Saying goodbye

Why so many journalists are leaving the industry

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  1. This week the Pulitzer Prizes were announced. Shortly afterward, it was reported two of the winners have left the industry in search of jobs that can pay the rent and allow them to spend time with their families.

  2. It's now being reported that the editor of the Daily Breeze, which covers part of Los Angeles County, wants his reporter back and will "do what it takes" to make it happen. But how? Where will this company find the money to maintain its obviously talented staff without further cuts? Will they earn cost-of-living salaries in the future? None of this is clear.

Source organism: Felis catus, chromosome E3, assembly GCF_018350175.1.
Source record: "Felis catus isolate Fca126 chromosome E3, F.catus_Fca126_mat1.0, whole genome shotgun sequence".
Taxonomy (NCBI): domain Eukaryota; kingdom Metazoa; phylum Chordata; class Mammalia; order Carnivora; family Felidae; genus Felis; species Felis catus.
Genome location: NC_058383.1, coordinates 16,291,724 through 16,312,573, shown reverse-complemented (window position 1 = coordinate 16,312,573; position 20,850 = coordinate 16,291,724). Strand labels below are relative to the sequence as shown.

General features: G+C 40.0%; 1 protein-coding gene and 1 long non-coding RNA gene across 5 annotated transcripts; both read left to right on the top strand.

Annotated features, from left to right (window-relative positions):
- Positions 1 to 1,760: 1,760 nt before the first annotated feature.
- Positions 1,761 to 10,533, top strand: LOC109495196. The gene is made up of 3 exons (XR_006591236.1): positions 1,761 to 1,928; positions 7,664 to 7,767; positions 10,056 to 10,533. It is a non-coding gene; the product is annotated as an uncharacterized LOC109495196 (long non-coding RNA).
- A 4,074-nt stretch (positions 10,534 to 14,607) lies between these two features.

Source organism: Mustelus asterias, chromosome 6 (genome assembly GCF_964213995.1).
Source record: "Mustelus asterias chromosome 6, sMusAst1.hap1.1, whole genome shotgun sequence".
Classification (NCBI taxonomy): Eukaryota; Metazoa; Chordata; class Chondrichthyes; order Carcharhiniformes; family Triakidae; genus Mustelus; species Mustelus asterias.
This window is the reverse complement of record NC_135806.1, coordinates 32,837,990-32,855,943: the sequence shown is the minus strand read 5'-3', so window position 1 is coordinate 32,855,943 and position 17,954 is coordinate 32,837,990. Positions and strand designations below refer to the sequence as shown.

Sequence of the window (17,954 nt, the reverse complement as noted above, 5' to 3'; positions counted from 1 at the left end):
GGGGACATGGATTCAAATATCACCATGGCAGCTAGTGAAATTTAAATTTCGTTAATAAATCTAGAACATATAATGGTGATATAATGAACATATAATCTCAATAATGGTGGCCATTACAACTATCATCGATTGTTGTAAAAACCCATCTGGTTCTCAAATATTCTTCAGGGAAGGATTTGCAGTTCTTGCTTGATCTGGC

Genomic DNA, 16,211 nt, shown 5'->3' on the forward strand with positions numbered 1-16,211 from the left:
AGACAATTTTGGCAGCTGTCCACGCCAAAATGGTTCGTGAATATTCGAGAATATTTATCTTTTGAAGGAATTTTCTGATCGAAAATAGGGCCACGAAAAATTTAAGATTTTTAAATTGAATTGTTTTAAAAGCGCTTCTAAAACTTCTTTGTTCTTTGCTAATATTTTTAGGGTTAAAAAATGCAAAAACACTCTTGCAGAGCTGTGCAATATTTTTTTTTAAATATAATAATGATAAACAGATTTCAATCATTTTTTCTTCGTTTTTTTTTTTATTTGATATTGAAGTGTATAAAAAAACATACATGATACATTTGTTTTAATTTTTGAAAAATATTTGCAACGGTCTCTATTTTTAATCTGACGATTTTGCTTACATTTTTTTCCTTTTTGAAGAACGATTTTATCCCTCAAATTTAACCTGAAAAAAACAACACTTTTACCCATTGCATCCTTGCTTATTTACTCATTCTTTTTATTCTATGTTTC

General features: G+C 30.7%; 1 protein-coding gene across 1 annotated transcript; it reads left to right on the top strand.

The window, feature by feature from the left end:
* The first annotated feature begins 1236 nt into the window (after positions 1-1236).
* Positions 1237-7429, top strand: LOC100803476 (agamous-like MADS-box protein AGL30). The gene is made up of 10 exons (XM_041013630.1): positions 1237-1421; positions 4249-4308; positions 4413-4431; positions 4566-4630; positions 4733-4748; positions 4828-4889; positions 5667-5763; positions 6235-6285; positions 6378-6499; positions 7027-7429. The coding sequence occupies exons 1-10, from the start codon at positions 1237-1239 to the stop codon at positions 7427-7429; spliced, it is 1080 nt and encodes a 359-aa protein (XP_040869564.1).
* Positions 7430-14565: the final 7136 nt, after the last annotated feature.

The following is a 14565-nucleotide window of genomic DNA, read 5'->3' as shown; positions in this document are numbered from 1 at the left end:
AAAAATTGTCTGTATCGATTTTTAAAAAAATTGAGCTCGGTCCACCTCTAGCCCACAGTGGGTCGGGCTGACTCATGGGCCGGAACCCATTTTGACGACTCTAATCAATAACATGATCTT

The Washington Post took a look at why so many journalists are leaving for PR. Anyone still working in journalism could tell you. If you aren't working in LA, New York, or Washington, D.C., your chances of finding a new journalism job after layoffs is pretty low. If you don't want to spend your entire career moving from city to city every few years, PR is a good bet. It's a similar skill set, but gives you experience you can take to a variety of industries and agencies. You can establish yourself in PR and be confident in the ability to move to a new job if and when you need to.
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